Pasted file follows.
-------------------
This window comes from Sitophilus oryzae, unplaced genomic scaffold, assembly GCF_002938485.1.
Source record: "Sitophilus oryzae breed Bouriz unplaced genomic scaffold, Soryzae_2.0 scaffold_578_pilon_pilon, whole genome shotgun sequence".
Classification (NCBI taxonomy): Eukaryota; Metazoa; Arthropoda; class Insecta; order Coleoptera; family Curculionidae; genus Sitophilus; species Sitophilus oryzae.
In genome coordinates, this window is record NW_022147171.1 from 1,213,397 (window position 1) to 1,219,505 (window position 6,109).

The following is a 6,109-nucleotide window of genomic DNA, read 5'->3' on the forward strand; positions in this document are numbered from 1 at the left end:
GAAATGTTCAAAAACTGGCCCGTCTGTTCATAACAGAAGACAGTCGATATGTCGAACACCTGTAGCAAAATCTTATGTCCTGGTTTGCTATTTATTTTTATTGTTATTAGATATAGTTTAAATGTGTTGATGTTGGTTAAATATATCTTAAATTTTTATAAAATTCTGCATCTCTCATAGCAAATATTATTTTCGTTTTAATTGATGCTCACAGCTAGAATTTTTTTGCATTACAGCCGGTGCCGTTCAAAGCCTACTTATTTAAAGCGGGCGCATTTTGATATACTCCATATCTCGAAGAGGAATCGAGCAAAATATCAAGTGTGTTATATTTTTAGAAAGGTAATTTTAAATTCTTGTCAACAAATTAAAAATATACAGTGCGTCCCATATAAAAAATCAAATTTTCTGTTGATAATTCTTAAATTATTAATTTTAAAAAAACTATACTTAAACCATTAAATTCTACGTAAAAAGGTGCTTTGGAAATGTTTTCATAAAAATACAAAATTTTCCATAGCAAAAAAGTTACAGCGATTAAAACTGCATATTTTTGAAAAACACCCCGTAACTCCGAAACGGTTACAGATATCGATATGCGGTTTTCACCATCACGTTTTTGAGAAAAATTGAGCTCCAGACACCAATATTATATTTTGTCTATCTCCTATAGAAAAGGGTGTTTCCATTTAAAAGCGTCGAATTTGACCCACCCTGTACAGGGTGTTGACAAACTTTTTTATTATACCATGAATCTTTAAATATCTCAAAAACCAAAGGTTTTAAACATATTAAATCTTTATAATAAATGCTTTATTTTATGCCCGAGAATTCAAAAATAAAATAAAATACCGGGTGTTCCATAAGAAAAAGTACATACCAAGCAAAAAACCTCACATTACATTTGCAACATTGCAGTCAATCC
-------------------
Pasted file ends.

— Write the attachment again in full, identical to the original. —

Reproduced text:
This window comes from Sitophilus oryzae, unplaced genomic scaffold, assembly GCF_002938485.1.
Source record: "Sitophilus oryzae breed Bouriz unplaced genomic scaffold, Soryzae_2.0 scaffold_578_pilon_pilon, whole genome shotgun sequence".
Classification (NCBI taxonomy): Eukaryota; Metazoa; Arthropoda; class Insecta; order Coleoptera; family Curculionidae; genus Sitophilus; species Sitophilus oryzae.
In genome coordinates, this window is record NW_022147171.1 from 1,213,397 (window position 1) to 1,219,505 (window position 6,109).

The following is a 6,109-nucleotide window of genomic DNA, read 5'->3' on the forward strand; positions in this document are numbered from 1 at the left end:
GAAATGTTCAAAAACTGGCCCGTCTGTTCATAACAGAAGACAGTCGATATGTCGAACACCTGTAGCAAAATCTTATGTCCTGGTTTGCTATTTATTTTTATTGTTATTAGATATAGTTTAAATGTGTTGATGTTGGTTAAATATATCTTAAATTTTTATAAAATTCTGCATCTCTCATAGCAAATATTATTTTCGTTTTAATTGATGCTCACAGCTAGAATTTTTTTGCATTACAGCCGGTGCCGTTCAAAGCCTACTTATTTAAAGCGGGCGCATTTTGATATACTCCATATCTCGAAGAGGAATCGAGCAAAATATCAAGTGTGTTATATTTTTAGAAAGGTAATTTTAAATTCTTGTCAACAAATTAAAAATATACAGTGCGTCCCATATAAAAAATCAAATTTTCTGTTGATAATTCTTAAATTATTAATTTTAAAAAAACTATACTTAAACCATTAAATTCTACGTAAAAAGGTGCTTTGGAAATGTTTTCATAAAAATACAAAATTTTCCATAGCAAAAAAGTTACAGCGATTAAAACTGCATATTTTTGAAAAACACCCCGTAACTCCGAAACGGTTACAGATATCGATATGCGGTTTTCACCATCACGTTTTTGAGAAAAATTGAGCTCCAGACACCAATATTATATTTTGTCTATCTCCTATAGAAAAGGGTGTTTCCATTTAAAAGCGTCGAATTTGACCCACCCTGTACAGGGTGTTGACAAACTTTTTTATTATACCATGAATCTTTAAATATCTCAAAAACCAAAGGTTTTAAACATATTAAATCTTTATAATAAATGCTTTATTTTATGCCCGAGAATTCAAAAATAAAATAAAATACCGGGTGTTCCATAAGAAAAAGTACATACCAAGCAAAAAACCTCACATTACATTTGCAACATTGCAGTCAATCC